The SCS Property Quandry

There has been no secret as of late about the burgeoning issue of school buildings and how they will handled in a unified district with multiple small school districts. One of the biggest requirements that school systems face is the issue of adequate facilities that meet state and federal standards. For the past 8 months, there has been this silent majority on our board that utilizes the perspective that they have no desire to work with MSD’s if they are formed. And to squash a community’s desire to form an MSD, they hold buildings hostage as the ransom for staying in the district.

Past practice dictates that agreements govern transfer of property. The SCS has never been one to not take care of the kids and make sure facilities were transferred appropriately. However, the ‘new” scs tends to think that these types of property transfers should be handled equitably. The reality is that we all have paid and continue to pay for these building through our property tax assessment. Capital projects(such as buildings) are paid for via bond issue by the county commission and are handled on 15,20, or 25 year term. At the end of those terms, the debt is paid for. However, we never stop issuing new bonds to pay for new capital projects. But based upon the way we finance properties today, all Shelby Countians pay for school buildings.

That is not to say that consideration has not been given in the past via forfeiture of ADA capital dollars by the city to the county. However, I cannot find proof that any money changed hands. And if money did change hands, it was county dollars floating from one entity to another. The net difference was 0 dollars to Shelby Countians.

Fastworward to today, it is the goal of some commissioners to find an “equitable” solution for the buildings that will be transferred to Shelby County. I personally do not believe that the SCS will allow unincorporated children to be educated by municipal governments. There is too much money at stake. With that said, there are two issues that we deal with:

1) Will the SCS just allow transfer of title to an MSD with some restrictions and for free? The answer is maybe. I think these solutions are cut and dry based upon those schools that have few to any unincorporated county kids. I personally think these are the low hanging fruit. They are wins that we could make today. However, there will may be those on the board that will want to require payment made. Past precedent and Lenox are clear on this. The quandary of these buildings lie with Shelby County. Take Bartlett as an example: There are 5 schools that have less than 2% utilization rate by unincorp kids. One at 7%. One at 12%. These schools would have no children in them if there are municipal children. If Bartlett chose to utilize other facilities, Shelby County would be stuck paying for buildings that re not usable. The schools would trigger a review process that would recommend closure. So if you ask me our chances on municicpalities getting these buildings, I would say:  Pretty Good.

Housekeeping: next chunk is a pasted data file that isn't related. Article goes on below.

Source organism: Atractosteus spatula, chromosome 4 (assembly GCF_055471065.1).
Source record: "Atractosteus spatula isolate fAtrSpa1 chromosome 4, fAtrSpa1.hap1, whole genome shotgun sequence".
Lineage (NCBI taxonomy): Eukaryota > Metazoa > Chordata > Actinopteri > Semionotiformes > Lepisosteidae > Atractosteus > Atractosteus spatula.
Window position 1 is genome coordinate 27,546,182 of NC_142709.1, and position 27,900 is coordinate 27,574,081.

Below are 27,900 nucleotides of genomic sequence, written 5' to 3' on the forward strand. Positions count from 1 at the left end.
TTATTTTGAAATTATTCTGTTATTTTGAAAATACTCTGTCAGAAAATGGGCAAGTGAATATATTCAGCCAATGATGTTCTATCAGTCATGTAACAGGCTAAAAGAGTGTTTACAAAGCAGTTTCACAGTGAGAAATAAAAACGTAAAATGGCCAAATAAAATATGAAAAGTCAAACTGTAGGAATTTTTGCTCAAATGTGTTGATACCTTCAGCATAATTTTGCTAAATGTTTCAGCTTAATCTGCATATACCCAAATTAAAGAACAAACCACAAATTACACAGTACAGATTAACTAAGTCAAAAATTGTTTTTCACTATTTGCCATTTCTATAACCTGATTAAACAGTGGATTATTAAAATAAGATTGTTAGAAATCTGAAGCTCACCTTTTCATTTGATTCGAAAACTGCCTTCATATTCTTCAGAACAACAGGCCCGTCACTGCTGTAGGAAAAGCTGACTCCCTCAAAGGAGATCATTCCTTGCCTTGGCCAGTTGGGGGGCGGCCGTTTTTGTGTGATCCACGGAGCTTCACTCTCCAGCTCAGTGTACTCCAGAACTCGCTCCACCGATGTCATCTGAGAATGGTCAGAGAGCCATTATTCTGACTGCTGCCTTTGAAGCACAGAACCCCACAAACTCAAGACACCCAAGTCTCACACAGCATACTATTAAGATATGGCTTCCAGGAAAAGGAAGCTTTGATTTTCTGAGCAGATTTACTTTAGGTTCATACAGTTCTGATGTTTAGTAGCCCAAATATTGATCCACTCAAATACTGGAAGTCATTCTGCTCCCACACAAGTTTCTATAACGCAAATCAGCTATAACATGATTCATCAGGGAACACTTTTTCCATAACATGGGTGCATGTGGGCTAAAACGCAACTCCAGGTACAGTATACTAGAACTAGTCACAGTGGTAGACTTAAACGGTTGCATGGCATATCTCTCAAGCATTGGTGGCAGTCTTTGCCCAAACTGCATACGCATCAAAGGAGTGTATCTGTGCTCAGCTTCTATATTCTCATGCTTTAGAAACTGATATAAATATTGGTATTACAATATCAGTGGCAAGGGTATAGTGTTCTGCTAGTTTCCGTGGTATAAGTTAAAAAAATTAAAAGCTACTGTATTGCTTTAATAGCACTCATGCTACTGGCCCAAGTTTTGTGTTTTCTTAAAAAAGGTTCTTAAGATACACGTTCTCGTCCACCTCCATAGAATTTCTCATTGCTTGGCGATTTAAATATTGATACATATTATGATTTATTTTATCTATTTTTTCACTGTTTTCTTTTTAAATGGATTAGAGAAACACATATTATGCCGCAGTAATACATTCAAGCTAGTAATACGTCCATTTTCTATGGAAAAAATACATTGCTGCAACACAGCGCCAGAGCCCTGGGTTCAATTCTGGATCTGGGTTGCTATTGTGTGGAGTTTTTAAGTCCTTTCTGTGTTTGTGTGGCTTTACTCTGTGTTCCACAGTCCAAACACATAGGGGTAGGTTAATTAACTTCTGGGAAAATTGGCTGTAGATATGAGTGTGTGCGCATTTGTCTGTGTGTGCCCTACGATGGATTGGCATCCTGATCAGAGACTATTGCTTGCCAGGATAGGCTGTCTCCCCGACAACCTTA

2)What happens to the other buildings where county population is high? This really applies to areas like Germantown High or Shadowlawn Middle which has around 60% utilization by the county. While the position by the MSDs has been to educate the children currently in those schools(like the previous SCS), I think overall appetite on the board is low to do this. I support it.  So the answer boils down to a couple of answers. Maximize the use of the schools you have been given and leave these schools to the county. Augument with retail and industrial property(until you build a new school). The SCS has a problem on the borders of the cities of overcrowded schools. Help solve the issue.

Lastly, I find that the real issue around here is money. And while for 100 years we have been sharing the cost of capital funding across the entire county, there is now a push by some commissioners to fleece more money out of the suburbs. The reality is that there are solutions that will not cause any harm to the taxpayer in the least. However, scenarios where buildings are stuck with the county create major problems. There will be a call by some commissioners to pay remaining bond debt on schools. If that is the direction then, I would be remiss to not require that all bond debt located on schools outside of an MSD only be paid for taxpayers outside of the municipal government.

The resolve of having your own school districts need not hinge on a building although it would be easier if these buildings were available. There is plenty of retail and industrial space to provide school. That is how private schools started in the 70’s and 80’s. Do not let your resolve be impacted by politics with buildings. I will fight to make sure we get the best deal that does not hurt the children or our taxpayers.

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